Thursday, April 23, 2009

Oh No You Di'int

"Don't make me angry. You wouldn't like me when I'm angry."

— The Incredible Hulk

Oh, no, no, no, no, no.

Nuh-unh. No way. Forget it.

John Carney over at Clusterstock called my attention this morning to a little nugget in The Wall Street Journal which I missed yesterday. In retrospect, I understand why I skipped over the offending piece, because it started in the most unsurprising and anodyne way possible:

Financial Firms Lobby to Cut Cost of TARP Exit


WASHINGTON -- The banking industry is aggressively lobbying the Treasury Department to make it less costly for financial institutions to get out of the Troubled Asset Relief Program.

Big whoop, right? That's what I thought, and that's why I didn't even bother to scan the rest of the article. Who needs to read about yet another pork-fed banker from East Bumfuck, Arkansas complaining how those evil, socialist TARP funds prevent him from serving deep-fried Twinkies to his retail customers? Not me.

Fortunately, however, Carney actually read the thing, as good journalists are wont to do. Then he offered up a slightly more accurate headline for what is going on:

Banks Lobby To Screw Taxpayers Out Of Billions

Well, that caught my attention. Being a taxpayer and all.

* * *

It turns out those clever little scamps from K Street are pressuring the government to "expunge," or void, the warrants the Treasury Department received in TARP funds recipients' stock when it loaned them the money. The Journal explains:

Many banks want to return their TARP money and, as part of that effort, want to expunge the warrants. To do that, banks must either buy them back from the government or allow the Treasury to sell them to private investors.


Bankers say it is unfair to charge what amounts to a "prepayment penalty," which makes it additionally onerous to escape TARP. Bank representatives say the cost of buying back the warrants could be equivalent to paying 60% annual interest on short-term loans. That, they argue, would exacerbate banks' existing problems.

Aww. Poor, poor pitiful bankers. Don't you just bleed for them?

But Carney detects a darker subtext to the article:

The banking sector lobbyists have been arguing that they should be allowed to purchase the warrants back at deeply discounted values, or [perhaps] even have them cancelled outright on the grounds that they are currently worthless.

Based on some key passages from the WSJ article, and what I know of human depravity, I suspect he is right. But the rub here is that these warrants are in no way worthless, even though the prices at which the Treasury could exercise them and exchange them for common stock are currently above the market prices for the underlying banks' stock.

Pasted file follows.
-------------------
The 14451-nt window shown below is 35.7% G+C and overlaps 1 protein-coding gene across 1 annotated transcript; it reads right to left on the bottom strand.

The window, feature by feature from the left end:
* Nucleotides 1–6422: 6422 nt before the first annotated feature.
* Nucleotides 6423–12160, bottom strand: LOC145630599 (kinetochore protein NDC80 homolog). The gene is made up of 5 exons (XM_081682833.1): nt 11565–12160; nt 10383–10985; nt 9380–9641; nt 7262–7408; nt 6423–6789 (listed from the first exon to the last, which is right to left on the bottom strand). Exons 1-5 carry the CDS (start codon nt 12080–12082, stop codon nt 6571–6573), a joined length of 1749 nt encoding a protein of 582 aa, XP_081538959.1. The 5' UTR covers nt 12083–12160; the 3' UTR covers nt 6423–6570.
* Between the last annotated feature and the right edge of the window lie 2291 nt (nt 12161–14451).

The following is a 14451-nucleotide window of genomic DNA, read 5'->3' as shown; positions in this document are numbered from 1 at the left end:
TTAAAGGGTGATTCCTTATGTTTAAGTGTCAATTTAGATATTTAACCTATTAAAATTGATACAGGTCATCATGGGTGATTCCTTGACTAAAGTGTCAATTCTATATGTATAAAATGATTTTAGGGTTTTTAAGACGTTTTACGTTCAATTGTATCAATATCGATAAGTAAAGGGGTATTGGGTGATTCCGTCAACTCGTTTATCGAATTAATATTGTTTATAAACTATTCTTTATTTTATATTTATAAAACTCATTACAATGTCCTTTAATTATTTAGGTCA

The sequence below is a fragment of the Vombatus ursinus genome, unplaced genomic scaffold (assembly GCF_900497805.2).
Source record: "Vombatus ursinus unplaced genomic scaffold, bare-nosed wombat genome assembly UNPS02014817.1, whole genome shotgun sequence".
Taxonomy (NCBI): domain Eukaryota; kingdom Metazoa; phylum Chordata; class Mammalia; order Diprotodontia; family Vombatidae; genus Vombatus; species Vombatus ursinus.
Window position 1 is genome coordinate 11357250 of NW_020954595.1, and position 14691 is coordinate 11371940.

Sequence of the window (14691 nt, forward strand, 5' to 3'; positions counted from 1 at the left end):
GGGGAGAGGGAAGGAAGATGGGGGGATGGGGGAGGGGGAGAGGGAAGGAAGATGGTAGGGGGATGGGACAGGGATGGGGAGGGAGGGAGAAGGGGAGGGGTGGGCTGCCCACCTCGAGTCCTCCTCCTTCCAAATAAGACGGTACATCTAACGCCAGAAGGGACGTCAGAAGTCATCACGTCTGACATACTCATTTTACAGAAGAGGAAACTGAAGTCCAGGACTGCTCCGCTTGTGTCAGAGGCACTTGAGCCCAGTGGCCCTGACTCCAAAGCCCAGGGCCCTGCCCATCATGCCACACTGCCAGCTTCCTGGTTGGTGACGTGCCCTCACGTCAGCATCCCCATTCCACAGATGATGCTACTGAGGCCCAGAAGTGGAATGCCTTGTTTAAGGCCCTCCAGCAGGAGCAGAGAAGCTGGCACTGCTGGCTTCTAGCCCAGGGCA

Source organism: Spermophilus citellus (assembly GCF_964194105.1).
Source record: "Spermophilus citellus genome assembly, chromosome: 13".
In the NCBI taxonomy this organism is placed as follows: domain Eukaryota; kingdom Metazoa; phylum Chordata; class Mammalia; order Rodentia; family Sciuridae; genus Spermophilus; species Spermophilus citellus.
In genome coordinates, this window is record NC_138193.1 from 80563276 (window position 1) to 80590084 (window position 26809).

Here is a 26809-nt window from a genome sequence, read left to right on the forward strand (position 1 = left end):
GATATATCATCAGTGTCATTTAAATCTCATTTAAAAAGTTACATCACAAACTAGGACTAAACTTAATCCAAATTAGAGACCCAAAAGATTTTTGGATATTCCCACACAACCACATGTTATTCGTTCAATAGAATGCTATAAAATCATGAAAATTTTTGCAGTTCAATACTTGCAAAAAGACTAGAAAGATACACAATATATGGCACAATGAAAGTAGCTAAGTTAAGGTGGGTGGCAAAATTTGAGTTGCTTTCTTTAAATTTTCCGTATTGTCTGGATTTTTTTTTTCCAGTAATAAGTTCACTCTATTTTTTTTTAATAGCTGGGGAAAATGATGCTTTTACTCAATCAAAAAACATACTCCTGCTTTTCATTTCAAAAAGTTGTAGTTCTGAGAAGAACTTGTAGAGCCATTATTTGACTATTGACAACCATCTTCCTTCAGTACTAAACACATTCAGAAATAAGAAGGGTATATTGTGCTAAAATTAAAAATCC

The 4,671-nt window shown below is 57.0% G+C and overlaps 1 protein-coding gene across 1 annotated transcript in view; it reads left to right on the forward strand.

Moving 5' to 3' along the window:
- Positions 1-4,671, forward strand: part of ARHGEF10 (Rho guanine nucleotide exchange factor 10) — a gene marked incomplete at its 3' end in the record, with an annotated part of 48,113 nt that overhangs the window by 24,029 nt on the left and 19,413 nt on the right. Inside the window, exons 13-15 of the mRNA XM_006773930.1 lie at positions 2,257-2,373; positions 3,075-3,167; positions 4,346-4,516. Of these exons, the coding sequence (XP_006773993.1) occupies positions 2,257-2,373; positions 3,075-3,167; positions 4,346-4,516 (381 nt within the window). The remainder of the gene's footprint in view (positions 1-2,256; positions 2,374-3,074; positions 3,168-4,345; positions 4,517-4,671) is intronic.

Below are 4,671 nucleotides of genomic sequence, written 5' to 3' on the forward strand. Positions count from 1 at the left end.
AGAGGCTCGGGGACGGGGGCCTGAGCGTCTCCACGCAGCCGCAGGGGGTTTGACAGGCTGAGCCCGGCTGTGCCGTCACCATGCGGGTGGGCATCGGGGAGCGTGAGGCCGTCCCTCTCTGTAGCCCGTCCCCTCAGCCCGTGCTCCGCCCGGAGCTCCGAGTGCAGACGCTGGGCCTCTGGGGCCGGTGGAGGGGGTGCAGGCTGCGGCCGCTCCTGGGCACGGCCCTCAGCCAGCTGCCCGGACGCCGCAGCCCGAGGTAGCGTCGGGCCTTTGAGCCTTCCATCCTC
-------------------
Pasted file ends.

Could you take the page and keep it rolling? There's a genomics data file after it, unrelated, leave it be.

* * *

In fact, they are extremely valuable. (Carney's source pegs the combined value of the Goldman and JPMorgan warrants alone at around $3 billion.) It is pretty easy to understand why.

Simply put, a warrant is nothing more complicated than a long-dated, privately contracted form of call option on an underlying stock. The key word here is "option." The warrant holder has the option, not the obligation, to exchange the warrant for shares of the underlying stock at any time during the life of the security. Therefore, the fact that the underlying stock is trading below the exchange or exercise price at any one time (i.e., is "out of the money") means approximately bupkis. The warrant still has value, because the holder still has an opportunity to exchange it for stock at a profit at any time during the remaining life of the warrant.

Unless you believe there is absolutely no chance that any of the bank stocks subject to the TARP warrants will ever climb higher than their exercise prices over the next nine or so years, you have absolutely no basis to claim that the warrants are worthless. In fact, I might venture out onto a limb and speculate that even such a rank, moldy piece shit as Citigroup stock might crawl out of the cellar sometime in the next decade. (Well, don't quote me on that.) Ten years is a very long time, in market terms.

The handy-dandy graph above shows the relationship between the value of a call option, or warrant, at any one time, and the option's "intrinsic value," or "moneyness," which represents the value of the underlying stock minus the exercise (or "strike") price of the option. You can see that an option always has value, even if it is out of the money. This is because there is always the possibility that the underlying stock could move in the option holder's favor, thereby coming into the money and generating a profit. You will also notice that, even at the far right edge of the graph, where the option is deep in the money, the option is still worth more than its intrinsic value alone. As long as any time whatsoever remains to expiration, a call option gives its holder an opportunity to make more money if the stock moves up even further and also confers the valuable right to walk away without exercising if the stock suddenly drops far enough to make exercise uneconomic. Obtain such rights over a highly volatile stock like Citigroup or Bank of America for ten years, and you have a really valuable piece of paper.

You would think the self-styled paper of record for financial matters in the United States would understand this. (It is Options 101.) You would be wrong. Instead, the Journal reporters spoon feed their readers this bit of tendentious nonsense: